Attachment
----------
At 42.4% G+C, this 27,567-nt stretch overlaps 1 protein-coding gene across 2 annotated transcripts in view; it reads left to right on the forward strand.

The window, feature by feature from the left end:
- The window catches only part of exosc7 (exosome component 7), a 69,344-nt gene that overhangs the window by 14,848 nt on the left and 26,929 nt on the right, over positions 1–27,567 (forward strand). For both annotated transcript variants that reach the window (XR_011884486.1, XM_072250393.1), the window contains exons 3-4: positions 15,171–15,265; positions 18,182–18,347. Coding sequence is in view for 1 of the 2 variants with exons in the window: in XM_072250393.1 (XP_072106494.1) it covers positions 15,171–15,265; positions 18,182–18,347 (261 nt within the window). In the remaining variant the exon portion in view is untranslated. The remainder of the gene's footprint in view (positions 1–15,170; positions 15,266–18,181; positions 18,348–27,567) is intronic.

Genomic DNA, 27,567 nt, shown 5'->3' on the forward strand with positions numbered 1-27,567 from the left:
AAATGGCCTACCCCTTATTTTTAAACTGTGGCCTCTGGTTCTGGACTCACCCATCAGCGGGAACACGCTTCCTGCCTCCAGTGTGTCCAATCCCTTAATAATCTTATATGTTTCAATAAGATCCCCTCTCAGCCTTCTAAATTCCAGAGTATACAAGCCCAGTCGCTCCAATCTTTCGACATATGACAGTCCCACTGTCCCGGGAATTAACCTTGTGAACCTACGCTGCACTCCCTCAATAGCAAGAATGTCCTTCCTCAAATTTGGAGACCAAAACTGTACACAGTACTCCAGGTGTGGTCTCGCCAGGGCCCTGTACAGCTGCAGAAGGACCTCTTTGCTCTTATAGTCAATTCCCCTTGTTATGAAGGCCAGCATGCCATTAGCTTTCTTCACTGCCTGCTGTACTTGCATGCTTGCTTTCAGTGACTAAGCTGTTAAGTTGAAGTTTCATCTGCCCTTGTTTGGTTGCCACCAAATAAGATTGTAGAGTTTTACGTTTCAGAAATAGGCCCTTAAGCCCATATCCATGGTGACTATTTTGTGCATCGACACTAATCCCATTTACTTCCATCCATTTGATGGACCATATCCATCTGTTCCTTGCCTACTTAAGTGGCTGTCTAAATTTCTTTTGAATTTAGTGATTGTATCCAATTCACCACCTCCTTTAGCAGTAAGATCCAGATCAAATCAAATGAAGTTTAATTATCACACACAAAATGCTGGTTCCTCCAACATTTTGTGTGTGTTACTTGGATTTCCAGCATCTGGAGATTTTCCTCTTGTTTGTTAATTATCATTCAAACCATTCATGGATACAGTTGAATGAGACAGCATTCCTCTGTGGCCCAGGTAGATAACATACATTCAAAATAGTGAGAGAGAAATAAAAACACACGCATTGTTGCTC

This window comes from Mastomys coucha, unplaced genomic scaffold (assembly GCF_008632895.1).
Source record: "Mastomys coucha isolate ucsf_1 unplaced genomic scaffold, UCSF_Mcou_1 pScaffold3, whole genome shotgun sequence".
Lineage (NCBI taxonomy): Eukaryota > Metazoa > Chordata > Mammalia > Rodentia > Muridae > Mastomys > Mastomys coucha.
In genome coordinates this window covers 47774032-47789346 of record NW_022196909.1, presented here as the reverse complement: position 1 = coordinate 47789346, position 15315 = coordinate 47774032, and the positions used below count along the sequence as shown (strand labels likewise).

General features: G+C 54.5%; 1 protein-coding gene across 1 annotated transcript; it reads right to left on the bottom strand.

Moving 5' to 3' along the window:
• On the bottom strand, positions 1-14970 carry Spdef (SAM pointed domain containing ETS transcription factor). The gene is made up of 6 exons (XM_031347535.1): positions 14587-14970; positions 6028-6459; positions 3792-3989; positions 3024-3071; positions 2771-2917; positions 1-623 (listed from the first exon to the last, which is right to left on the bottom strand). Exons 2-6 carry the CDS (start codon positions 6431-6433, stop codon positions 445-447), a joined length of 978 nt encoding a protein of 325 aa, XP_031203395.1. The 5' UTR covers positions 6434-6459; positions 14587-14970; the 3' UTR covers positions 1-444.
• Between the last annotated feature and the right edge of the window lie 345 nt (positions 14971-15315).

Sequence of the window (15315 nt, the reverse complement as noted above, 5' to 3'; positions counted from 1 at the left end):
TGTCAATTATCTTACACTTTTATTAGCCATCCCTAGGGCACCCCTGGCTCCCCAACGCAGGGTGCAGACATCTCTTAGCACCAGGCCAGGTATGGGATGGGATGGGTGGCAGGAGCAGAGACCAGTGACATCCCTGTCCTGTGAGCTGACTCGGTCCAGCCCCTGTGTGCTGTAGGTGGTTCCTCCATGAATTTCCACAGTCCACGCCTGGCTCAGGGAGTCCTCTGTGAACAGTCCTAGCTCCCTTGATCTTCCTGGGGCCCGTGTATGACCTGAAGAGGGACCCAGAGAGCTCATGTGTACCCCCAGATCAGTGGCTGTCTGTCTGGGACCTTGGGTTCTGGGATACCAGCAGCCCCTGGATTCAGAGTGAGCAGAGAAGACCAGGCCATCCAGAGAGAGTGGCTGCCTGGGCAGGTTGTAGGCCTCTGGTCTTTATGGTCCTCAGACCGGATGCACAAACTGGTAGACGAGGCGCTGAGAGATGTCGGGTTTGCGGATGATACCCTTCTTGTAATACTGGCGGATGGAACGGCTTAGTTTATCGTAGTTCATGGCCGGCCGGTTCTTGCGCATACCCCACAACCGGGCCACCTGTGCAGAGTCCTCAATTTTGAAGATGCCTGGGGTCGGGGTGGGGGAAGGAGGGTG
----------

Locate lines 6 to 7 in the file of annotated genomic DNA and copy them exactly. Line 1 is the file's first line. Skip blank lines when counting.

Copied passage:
This window comes from Mastomys coucha, unplaced genomic scaffold (assembly GCF_008632895.1).
Source record: "Mastomys coucha isolate ucsf_1 unplaced genomic scaffold, UCSF_Mcou_1 pScaffold3, whole genome shotgun sequence".